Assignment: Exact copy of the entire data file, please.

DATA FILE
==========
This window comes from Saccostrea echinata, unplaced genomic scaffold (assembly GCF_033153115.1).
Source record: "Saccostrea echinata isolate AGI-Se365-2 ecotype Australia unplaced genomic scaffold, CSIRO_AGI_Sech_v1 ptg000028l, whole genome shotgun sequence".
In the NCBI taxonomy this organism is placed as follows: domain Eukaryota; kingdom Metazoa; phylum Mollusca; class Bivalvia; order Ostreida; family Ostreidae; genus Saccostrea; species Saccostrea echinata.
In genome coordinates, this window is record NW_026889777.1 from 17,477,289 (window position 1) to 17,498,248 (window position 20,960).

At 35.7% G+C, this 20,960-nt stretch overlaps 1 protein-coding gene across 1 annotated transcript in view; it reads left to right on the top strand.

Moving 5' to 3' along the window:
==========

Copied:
This window comes from Saccostrea echinata, unplaced genomic scaffold (assembly GCF_033153115.1).
Source record: "Saccostrea echinata isolate AGI-Se365-2 ecotype Australia unplaced genomic scaffold, CSIRO_AGI_Sech_v1 ptg000028l, whole genome shotgun sequence".
In the NCBI taxonomy this organism is placed as follows: domain Eukaryota; kingdom Metazoa; phylum Mollusca; class Bivalvia; order Ostreida; family Ostreidae; genus Saccostrea; species Saccostrea echinata.
In genome coordinates, this window is record NW_026889777.1 from 17,477,289 (window position 1) to 17,498,248 (window position 20,960).

At 35.7% G+C, this 20,960-nt stretch overlaps 1 protein-coding gene across 1 annotated transcript in view; it reads left to right on the top strand.

Moving 5' to 3' along the window: